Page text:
Culture, Featured, Kitchen, People

Day of the Dead

November 1, 2019

Mi padre es tu padre, celebrate life

Click HERE for a version of the post in Spanish

One of the things that connects us all in this life is food and certainly thats a big one for me, death is another obvious connector. I noticed since my father passed a few years back that I connect with certain people more authentically, especially with those whose fathers, to whom they too were close, have passed. For many of us the feeling of “lack” that we now carry inside us, connects us…magnetizes us. Loss in general connects us, which tends to somehow trigger and remind me that to celebrate life.

I think the ancient and traditional Day of the Dead (“Día de Muertos”) ceremonies, beliefs and celebrations practiced throughout Mexico – and many parts of the world where Mexican populations live and work – are a wonderful example of just that. Day of the Dead customs or traditions seem totally undervalued in Western culture, and as I have been contemplating my own aging and my own sense of belonging (especially after my father passed shortly before a serious breakup), I feel a yearning for more ritual, more tradition and more community in my own life. When I look at so many of the traditions of the world that date back thousands of years, I see so many of them still thriving today in connecting people. I see the Mexican population today, not so as much “religious” but as extremely spiritual people,  moving, and evolving through this life as best they can with  their family, loved ones,  and communities  front and center to it all…and I think that’s beautiful.

These days, without my father in my life, I feel a serious hole inside me and am much more willing to take spiritual chances in life to try and fill it. Pre-writing a simple social media post for Crespo’s Facebook page got me thinking more about Day of the Dead. Eager and hungry to learn more, I thought maybe others were too, and though it time to take a spiritual chance and begin  myself to practice this tradition, hoping it would connect me to my own father’s spirit as much as it would educate the Crespo fans about this Mexican celebration of life.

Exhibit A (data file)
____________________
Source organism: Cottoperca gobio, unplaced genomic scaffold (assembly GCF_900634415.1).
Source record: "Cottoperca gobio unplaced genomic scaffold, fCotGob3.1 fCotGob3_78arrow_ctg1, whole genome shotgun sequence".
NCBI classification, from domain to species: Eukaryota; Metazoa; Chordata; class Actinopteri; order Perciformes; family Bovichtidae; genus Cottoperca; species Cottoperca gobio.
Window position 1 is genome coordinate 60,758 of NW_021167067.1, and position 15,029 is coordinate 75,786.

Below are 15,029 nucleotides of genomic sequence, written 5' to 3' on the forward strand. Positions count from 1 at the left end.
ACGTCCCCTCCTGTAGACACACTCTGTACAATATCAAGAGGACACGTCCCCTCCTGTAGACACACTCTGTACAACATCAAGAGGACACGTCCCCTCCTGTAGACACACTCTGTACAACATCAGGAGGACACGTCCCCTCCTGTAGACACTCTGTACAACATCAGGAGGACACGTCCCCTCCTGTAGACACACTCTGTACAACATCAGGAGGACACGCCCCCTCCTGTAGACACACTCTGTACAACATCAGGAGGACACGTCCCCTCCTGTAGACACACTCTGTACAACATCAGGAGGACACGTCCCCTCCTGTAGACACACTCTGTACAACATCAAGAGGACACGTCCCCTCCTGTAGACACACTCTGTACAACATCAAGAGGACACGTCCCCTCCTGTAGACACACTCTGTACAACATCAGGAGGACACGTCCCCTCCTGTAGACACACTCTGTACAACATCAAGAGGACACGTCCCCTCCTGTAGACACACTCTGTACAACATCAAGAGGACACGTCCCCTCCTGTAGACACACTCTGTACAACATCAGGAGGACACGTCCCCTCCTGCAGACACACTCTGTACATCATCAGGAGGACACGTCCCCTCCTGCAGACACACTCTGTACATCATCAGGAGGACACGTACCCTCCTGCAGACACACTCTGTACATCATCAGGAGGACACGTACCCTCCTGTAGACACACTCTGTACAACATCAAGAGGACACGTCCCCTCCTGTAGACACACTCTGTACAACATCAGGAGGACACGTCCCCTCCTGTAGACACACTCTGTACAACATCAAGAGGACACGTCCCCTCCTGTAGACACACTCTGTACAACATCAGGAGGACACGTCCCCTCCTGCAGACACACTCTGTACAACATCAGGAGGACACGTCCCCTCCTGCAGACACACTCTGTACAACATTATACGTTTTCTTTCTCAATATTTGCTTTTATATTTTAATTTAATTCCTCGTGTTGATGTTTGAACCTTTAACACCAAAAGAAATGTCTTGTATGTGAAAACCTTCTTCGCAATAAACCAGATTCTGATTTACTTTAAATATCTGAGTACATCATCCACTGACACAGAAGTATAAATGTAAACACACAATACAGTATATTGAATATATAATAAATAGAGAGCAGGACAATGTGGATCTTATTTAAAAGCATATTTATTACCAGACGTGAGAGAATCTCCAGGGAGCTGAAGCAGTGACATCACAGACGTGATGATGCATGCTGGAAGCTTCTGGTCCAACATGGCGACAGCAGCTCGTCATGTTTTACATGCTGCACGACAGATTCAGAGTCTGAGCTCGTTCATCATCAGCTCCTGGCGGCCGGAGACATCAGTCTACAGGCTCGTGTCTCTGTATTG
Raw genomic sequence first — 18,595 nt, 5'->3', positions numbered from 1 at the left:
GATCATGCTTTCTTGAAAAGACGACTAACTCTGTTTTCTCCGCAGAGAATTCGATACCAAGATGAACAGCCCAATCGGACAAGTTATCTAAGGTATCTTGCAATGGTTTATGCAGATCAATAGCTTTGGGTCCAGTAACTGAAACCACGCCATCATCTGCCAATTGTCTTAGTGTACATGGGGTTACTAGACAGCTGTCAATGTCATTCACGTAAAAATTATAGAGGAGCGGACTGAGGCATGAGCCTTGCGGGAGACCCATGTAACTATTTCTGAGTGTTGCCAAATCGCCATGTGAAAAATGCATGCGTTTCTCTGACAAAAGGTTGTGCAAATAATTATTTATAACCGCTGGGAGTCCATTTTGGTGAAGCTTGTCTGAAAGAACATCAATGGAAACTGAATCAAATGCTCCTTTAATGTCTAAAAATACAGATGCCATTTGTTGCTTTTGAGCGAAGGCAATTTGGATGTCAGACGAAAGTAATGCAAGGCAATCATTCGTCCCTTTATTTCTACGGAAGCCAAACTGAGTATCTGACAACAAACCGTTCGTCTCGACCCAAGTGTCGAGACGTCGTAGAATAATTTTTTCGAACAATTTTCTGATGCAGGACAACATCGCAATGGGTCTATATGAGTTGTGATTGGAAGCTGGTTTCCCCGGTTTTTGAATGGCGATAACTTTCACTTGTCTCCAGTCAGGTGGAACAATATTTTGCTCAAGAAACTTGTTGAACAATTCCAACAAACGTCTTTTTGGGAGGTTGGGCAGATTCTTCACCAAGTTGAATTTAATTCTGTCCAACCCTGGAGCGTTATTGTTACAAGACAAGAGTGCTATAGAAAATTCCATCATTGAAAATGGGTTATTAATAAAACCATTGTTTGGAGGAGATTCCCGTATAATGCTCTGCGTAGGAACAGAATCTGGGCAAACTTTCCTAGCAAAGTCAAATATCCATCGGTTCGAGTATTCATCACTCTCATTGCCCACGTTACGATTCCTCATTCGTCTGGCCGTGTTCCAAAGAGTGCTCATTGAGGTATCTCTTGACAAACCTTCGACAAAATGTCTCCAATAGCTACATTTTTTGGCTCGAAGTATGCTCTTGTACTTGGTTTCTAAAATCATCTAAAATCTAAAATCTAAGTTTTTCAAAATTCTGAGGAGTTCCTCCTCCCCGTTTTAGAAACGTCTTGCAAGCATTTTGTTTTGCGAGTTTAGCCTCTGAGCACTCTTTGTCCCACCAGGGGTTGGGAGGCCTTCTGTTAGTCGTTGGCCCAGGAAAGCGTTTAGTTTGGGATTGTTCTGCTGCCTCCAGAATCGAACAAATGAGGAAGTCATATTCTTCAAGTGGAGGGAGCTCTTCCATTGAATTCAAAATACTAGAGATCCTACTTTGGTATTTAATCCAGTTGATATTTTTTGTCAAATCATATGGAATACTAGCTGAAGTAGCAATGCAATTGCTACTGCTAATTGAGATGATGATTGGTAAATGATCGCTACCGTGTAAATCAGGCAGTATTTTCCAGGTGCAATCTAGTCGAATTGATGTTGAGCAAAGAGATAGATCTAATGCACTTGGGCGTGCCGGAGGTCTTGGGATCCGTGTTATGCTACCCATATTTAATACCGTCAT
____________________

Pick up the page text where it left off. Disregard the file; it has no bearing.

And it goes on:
A friend of mine, who I was talking to recently, shared a story of his own father passing (in his arms) and how he could feel his father’s spirit potently upon his passing, and for a few years after. He shared of the “long last exhale” being extraordinarily powerful to witness and feel, and even though he mentioned his father’s spirit eventually moved on, he still feels he can locate him every now and then.

I think the Day of the Dead ritual allows us to locate the spirits of our loved ones and feel them, celebrate them and then move back into our lives, appreciating being alive.

This year I am setting up an altar for my dad while learning more, and trying to connect deeper with one of the most important aspects of life—death and the dead.

I needed more history first.

Thousands of years ago the ancient people of Mexico, the Nahua’s – which included the Toltecs, Aztecs and others – practiced a ritual of celebrating the dead. The culture put more emphasis on celebrating the life of loved ones passed. Mourning, in their viewpoint, was disrespectful of the dead. Death is part of life (my father emphasized that to me often) and it was more important to keep the spirit and the memory of our departed alive, by celebrating our own lives and feeling joy remembering them. Then wallowing in the sadness of it, which is an incredible way of being in general that shields a great deal of extra suffering that is inevitable in life.

During “Día de Muertos” it is believed that the spirit of our loved ones return to Earth to celebrate and love along side us. Altars (“ofrendas”) are placed everywhere: in towns, businesses and homes – luring the spirits back home. Water, for the long journey back, food – especially dishes that were preferred by the departed, family photos, trinkets and toys to delight the spirits of the little niños who have passed and will return for these two days. A candle for each of the departed is placed on the altar. Flowers, especially the symbolic marigold, are laid generously around the altar and worship area; they are said to guide the spirits back.